It was forty-six years ago, but I remember the onslaught of my anxiety symptoms as though it was this morning. And so began the quest for wisdom, seeking-out anyone who was managing – enjoying – their life in the face of their panic and anxiety. Perhaps I can now lend you a hand…
Make peace with yourself, okay? If you’re like me, you have a list of regrets and supposedly necessary do-overs longer than your arms and legs…
That said, I really want to bring you something special.
My Writing Hang-Up
I want to get us started by sharing a personal writing hang-up. Most of you know I post once a week here on Chipur. Since I own it, the subject matter is of my choosing. Now, I have always found the medical/scientific aspects of what we deal with fascinating. So you’re going to see lots of articles on topics such as meds and the workings of the brain and body.
And since I find the mood and anxiety disorders so interesting, you’ll see all sorts of pieces on what specific disorders look like – as well as how they’re treated.
Okay, enter the personal writing hang-up. There’s one bit of subject matter I don’t tap into nearly enough: things that go on within my head. Oh, I suppose there are many reasons (cough-cough) for that, but it really is a shame – actually, selfish. I mean, given the depth and “eccentric” nature of my thoughts and feelings, and the number of years I’ve experienced them, they’re valuable. Dare I say they’re potentially helpful to others?
10 Living with a Mood or Anxiety Disorder Nuggets
Well, in the spirit of what I just rambled-on about, I’m going to bring you a deeper part of me.
On the occasion of such a huge milestone in my life, I want to give you 10 nuggets of wisdom pertaining to living with a mood or anxiety disorder. See what you think, but I can tell you they’ve sure worked well for me. Still do.
From my joys and sorrows, to you…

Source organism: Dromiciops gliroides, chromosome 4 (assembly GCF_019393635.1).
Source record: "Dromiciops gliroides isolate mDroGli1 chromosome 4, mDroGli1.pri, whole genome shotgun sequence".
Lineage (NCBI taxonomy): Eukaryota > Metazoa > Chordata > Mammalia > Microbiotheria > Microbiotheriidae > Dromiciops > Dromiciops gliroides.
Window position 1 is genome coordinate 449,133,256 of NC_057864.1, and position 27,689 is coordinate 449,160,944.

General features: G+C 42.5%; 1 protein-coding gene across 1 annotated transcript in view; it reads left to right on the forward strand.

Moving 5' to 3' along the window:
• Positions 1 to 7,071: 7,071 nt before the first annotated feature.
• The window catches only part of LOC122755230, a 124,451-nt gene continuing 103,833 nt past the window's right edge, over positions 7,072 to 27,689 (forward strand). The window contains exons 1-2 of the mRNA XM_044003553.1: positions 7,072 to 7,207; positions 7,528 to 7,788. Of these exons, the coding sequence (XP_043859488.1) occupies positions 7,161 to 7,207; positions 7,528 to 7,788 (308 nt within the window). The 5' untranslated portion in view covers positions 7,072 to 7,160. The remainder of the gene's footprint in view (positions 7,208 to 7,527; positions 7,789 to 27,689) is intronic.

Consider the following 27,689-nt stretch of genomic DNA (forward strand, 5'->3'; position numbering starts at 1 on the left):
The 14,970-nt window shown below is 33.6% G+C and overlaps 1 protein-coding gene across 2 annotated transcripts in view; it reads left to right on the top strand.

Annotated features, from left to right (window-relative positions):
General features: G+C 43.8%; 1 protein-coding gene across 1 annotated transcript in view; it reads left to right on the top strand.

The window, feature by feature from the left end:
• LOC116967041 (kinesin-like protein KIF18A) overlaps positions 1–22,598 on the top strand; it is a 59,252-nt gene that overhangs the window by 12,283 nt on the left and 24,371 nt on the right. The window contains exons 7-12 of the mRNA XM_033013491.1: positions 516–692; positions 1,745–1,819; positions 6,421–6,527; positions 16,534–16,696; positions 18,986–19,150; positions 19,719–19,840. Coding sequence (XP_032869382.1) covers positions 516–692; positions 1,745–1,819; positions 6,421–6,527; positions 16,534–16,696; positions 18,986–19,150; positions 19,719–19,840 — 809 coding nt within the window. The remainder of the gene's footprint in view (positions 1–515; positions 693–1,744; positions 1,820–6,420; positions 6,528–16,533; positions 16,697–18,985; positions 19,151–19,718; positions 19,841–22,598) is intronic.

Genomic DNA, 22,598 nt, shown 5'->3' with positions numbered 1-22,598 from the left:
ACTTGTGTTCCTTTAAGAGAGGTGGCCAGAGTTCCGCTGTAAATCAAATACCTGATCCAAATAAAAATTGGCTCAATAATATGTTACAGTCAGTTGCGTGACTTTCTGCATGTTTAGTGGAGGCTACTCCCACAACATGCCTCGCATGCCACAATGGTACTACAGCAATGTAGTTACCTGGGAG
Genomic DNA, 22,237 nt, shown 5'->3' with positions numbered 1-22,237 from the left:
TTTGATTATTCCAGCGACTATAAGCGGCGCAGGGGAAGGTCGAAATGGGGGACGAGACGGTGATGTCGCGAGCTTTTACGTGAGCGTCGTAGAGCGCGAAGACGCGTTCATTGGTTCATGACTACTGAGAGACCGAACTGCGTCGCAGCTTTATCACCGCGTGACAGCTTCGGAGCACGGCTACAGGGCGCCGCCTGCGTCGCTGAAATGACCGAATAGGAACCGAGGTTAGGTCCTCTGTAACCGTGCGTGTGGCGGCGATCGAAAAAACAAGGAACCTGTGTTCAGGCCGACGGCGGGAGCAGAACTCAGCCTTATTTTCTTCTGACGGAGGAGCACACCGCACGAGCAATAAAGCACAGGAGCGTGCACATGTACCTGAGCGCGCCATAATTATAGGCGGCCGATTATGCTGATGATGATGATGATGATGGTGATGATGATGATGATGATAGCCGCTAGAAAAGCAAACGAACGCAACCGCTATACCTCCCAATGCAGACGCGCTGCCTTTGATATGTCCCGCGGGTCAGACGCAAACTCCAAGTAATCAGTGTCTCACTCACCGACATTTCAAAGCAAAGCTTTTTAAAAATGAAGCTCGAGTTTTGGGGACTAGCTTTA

- Never cease forward motion, even if it’s half a step at a time. And in that forward motion, do all you can to participate in purposeful – goal-directed – activity.
- Find at least one life purpose or passion. And all the better if it involves helping others and engaging with some form of beauty. Seriously, without meaning, life becomes something to tolerate.
- Accumulate all the information you can about that from which you suffer. Take the info and transition it into personal insight. And then it’s time for acceptance of your emotional or mental circumstances.
- After realistically assessing your circumstances and drawing conclusions, turn to a therapist, psychiatrist, your primary care doc – whomever. Get the help you need and deserve.
- Don’t isolate. I’m not saying go to the ballpark everyday, but we all need people – especially when we’re having a rough go.
- Exercise consistently and watch what you eat and drink. I shudder to think where I’d be if exercise hadn’t been a priority over the years. (Nutrition? I still have some work to do.)
- Spirituality has always been important to me. I have a traditional God to fill that role, but you may chose something else. Thing is, we need to have something that we know is more powerful than us, and capable of the supernatural.
- Make peace with yourself, okay? If you’re like me, you have a list of regrets and supposedly necessary do-overs longer than your arms and legs. Forget it. I mean, it’s over and there isn’t a darned thing you can do about any of it. Skip the rear-view mirror.
- Do all you can to help others with your story. Not only will it provide comfort to them, it’ll make you feel so good.
- Be it a partner, family member, or friend – deeply love and cherish those closest to you. Now, I know you may be dealing with some fractured relationships that make this one impossible (for now). Still, do the best you can with those you can touch. And while you’re at it, love and cherish the one absolutely closest to you – you.
So I feel better now, bringing you a more personal part of me. Helps me work toward dissolving that hang-up of mine.
It’s my hope you’ll find the nuggets helpful. Keep in mind, it isn’t about nailing all of them with a checklist mentality. Just absorb the ones you feel comfortable with and do your best to make them work for you, day-in and day-out.
Become a “seasoned manager.”
By the way, if you’re looking for additional inspiration and info, go ahead and peruse those hundreds of Chipur mood and anxiety disorder-related titles.